See the article on Breakeven Analysis to get a clear picture about the relationship between sales volumes and profits. This is not as simple a relationship as you might think.

Working Capital Estimates

You have arrived at an acceptable level of profitability and computed the costs of the setup you have to establish for achieving it. The next element of your small business planning is to estimate the level of working capital you should maintain to achieve the planned level of operations.

In a typical manufacturing business, working capital consists of the following:

  • Inventories of raw materials and supplies
  • The material and other expenses incurred on the work lying unfinished in the plant
  • Inventories of finished products waiting sale
  • Moneys receivable from customers who have availed credit
  • Miscellaneous payments like deposits and advances that you have made

As you can see, all these require money. A portion of it could be met from the credit you yourself would receive from suppliers and others. For example, part of the raw material inventories might not have yet been paid for. You would have to find finance for the remaining requirements, and this is the working capital amount that you should include in your financial estimates.

Working capital is typically estimated as the requirement for so many months. For example:

  • Raw materials required for three months’ production
  • Half a month’s production cost as work-in-process
  • Two months’ sales quantity in finished products inventory
  • One month’s value of sales as accounts receivable
  • One month’s value of purchases as accounts payable

A statement is prepared showing the working capital requirement for each plan period – month, quarter or year – based on the sales and relevant expenses for that period.

Financial Plan

With all the sectoral plans completed, your small business planning exercise would now involve consolidating the financial aspects into a Cost of Project estimate. Cost of Project estimate has the following major elements:

  • The cost of facilities for making and selling the product, called the fixed capital cost. This would come from the facilities plan.
  • The net working capital requirement as estimated in the working capital section above.
  • The initial ‘cash’ losses revealed by the profitability estimates. Cash losses are net losses (if any) before charging depreciation as an expense.

All the elements except cash losses have been already explained. We look at cash losses now. As mentioned, these are computed before charging depreciation. Depreciation is simply ‘expensing’ the cost of fixed facilities over their useful life. As we have already included the facilities in our project cost estimate, including depreciation would be double counting.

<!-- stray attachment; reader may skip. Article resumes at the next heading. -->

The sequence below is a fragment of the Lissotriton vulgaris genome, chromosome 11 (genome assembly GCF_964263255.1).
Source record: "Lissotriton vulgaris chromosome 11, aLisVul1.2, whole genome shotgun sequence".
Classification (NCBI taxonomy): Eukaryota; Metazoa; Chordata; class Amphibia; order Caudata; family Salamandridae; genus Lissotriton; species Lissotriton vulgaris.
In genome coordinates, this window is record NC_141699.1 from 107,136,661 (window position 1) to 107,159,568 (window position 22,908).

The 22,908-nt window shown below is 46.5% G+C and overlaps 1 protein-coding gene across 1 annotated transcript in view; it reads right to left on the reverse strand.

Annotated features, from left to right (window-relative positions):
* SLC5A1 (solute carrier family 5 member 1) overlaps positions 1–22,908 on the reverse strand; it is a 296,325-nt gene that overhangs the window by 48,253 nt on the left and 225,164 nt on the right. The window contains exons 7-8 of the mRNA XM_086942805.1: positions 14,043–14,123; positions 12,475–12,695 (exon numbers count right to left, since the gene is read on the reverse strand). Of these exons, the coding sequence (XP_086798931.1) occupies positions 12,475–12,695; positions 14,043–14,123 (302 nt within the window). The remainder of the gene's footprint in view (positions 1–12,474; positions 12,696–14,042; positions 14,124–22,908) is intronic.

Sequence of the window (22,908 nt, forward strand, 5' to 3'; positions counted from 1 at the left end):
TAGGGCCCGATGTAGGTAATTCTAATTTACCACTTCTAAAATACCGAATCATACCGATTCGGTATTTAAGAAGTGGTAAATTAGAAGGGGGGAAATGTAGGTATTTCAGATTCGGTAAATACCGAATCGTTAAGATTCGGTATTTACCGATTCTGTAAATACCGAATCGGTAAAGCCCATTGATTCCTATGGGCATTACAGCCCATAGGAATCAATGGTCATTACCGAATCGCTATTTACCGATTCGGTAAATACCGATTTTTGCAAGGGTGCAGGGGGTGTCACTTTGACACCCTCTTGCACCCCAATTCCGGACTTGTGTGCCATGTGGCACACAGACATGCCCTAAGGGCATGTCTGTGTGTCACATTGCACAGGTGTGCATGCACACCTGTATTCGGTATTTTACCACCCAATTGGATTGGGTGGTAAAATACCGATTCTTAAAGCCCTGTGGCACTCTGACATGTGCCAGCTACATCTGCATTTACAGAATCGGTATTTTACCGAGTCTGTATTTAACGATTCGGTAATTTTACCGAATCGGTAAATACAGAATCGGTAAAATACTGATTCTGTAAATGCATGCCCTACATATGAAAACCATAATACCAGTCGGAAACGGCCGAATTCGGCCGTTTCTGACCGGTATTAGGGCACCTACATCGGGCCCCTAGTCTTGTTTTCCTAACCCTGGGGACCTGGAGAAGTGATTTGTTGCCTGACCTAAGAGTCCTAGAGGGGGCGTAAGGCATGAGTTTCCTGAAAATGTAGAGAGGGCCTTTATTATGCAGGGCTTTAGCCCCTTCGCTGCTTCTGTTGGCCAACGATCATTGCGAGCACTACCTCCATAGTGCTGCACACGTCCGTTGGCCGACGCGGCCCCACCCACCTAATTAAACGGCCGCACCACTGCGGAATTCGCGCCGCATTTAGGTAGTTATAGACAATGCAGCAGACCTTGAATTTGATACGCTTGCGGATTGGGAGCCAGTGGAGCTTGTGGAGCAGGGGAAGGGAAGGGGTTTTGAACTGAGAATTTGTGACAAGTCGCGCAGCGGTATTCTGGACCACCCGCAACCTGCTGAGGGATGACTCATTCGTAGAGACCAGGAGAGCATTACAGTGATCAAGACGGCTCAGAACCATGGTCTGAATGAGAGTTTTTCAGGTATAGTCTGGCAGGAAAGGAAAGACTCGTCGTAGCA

These initial losses would also have to be financed and hence these are included in the project cost estimate. The total project cost is the amount of money we have to find to get the business going and run it till profits begin to appear.

In addition to the Cost of Project estimate above and the Profitability estimates discussed earlier, you have to prepare two additional statements to complete the financial plan. These are:

  • Cash flow statement showing estimated cash inflows and outflows, and
  • Balance Sheets showing assets, liabilities and owner’s equity as on the ending dates of the months, quarters and years of profitability estimates.

These statements are discussed in more detail in the Small Business Funding article mentioned in the next paragraph.

We discuss the sources of finance in a separate article Small Business Funding. Generally, these sources consist of your own savings, borrowings from friends and relatives, government grants if available and different kinds of finance from banks and other institutions.

The Business Plan Document

Documenting your small business plan in an attractive format is the final element of your small business planning exercise. This document would typically include the following chapters:

  1. Executive Summary
  2. Introduction
  3. Marketing Plan
  4. Facilities Plan
  5. Manpower Plan
  6. Profitability Estimates
  7. Working Capital Plan
  8. Cost of Project
  9. Sources of Finance
  10. Appendices

It is in the appendices that the various statements discussed above would be included. The main body of the small business plan document would bring out the essential features of these quantitative plans in a readable narrative form. The interested reader could get a quick overview of each plan from these narratives and go to the relevant appendix for details.

We have already explained most of the components of the small business plan document. Let us now look at the remaining items.

  • Executive Summary is simply a total picture of the small business plan. It consists of brief summaries of the other narrative sections and includes the key figures such as total project cost, financing proposals and profitability.
  • Introduction would introduce you and the project to the reader. Your name, contact details and background would be explained. The basic features of the project would be included next.
  • The Appendices would contain the quantitative statements we have already discussed and also any exhibits supporting any claims or important narrative statements in the body of the small business plan.

1 COMMENT